Walead Beshty shows his mettle at Brussels Gallery Weekend

The British artist arrives in the city fresh from a major museum show at Geneva’s MAMCO, with works that include sculptures in copper

Copper Surrogates (2018) by Walead Beshty
Copper Surrogates (2018) by Walead Beshty | Image: Walead Beshty, courtesy Regen Projects, Los Angeles and Rodolphe Janssen, Brussels. Photo: Brian Forrest

Brussels has increasingly become one of the most enthusiastic hubs for contemporary art, something its growing Gallery Weekend, from September 5 to 8, proves. Alongside solo presentations at the city’s impressive list of spaces from artists including Paul Thek, Marguerite Humeau and Radcliffe Bailey, there is a show of Brussels-based creators curated by Tenzing Barshee, while the well-established Galerie Rodolphe Janssen is presenting its third solo exhibition with LA-based British artist Walead Beshty. 

Beshty has increasingly worked with copper – a material ripe with references to capitalism, value and manufacture
Beshty has increasingly worked with copper – a material ripe with references to capitalism, value and manufacture | Image: Walead Beshty, courtesy Regen Projects, Los Angeles and Rodolphe Janssen, Brussels. Photo: Brian Forrest
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Beshty is fresh from a major museum show at Geneva’s MAMCO, which is travelling to Switzerland’s Kunst Museum Winterthur in January. This follows celebrated exhibitions at Britain’s Tate Modern, the Hirshhorn Museum and Sculpture Garden in Washington DC and Chicago’s MCA. Beshty’s work is also on display during Brussels Gallery Weekend in a group show in the city at the artist-run space Société, set in a former power station. The showcase, entitled Encountered Error, explores ideas around failure and accident in the creation of art and design.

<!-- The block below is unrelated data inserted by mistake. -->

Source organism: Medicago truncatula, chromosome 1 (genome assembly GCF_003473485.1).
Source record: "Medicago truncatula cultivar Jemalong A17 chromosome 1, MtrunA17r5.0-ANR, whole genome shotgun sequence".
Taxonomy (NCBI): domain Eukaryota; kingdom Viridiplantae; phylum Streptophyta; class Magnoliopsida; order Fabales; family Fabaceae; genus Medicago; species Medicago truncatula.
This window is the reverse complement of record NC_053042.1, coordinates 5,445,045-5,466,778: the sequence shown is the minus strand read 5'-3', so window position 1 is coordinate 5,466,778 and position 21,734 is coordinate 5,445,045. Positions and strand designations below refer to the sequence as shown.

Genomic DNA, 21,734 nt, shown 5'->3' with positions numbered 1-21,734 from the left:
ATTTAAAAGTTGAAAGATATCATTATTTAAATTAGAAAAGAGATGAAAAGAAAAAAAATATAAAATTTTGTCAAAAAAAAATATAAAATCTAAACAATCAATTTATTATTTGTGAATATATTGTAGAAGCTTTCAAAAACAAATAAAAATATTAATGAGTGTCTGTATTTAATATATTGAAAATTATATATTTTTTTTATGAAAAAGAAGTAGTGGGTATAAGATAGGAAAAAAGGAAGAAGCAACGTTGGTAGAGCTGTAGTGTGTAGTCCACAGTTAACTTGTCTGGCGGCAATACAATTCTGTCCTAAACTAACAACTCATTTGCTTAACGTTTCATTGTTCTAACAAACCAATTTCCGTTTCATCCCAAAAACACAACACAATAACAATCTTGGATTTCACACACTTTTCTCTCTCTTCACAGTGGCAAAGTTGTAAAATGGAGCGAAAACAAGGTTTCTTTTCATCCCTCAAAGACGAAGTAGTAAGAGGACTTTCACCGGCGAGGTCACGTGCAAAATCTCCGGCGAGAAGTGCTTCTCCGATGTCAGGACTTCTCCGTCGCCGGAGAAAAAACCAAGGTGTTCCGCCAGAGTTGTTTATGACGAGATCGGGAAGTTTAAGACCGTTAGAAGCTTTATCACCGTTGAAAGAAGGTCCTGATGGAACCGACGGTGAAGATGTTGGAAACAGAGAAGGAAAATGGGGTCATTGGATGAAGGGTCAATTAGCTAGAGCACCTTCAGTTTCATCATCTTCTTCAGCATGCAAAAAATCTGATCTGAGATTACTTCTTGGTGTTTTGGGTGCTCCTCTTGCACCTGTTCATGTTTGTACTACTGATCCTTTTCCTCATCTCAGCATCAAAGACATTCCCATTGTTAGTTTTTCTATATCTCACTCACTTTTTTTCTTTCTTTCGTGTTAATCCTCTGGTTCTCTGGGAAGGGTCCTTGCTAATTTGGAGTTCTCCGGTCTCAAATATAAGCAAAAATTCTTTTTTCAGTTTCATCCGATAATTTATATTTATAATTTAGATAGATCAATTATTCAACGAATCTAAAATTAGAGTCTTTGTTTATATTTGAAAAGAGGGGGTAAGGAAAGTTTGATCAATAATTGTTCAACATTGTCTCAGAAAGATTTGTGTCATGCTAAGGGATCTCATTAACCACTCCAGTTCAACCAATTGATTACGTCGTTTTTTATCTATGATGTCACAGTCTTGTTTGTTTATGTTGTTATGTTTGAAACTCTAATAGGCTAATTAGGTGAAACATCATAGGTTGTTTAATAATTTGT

A number of Beshty copper pieces will be on show in Brussels, including a homage to Donald Judd
A number of Beshty copper pieces will be on show in Brussels, including a homage to Donald Judd | Image: Walead Beshty, courtesy Regen Projects, Los Angeles and Rodolphe Janssen, Brussels. Photo: Brian Forrest
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Beshty made his name with abstract photograms (which sell at auction today for around £17,000), using folds and creases to manipulate the photochemistry. This interest in chance and accident expanded into his sculptural work – notably glass pieces that he would send through FedEx, intending them to be cracked and damaged in transit. These became iconic statements on globalisation, transport and vulnerability, displayed still packed and bruised. He has increasingly worked with copper – a material ripe with references to capitalism, value and manufacture – and some of these pieces will be on show in Brussels, including a homage to Donald Judd. What makes his work so engaging is how it perfectly balances intelligence, aesthetics, politics and art history.

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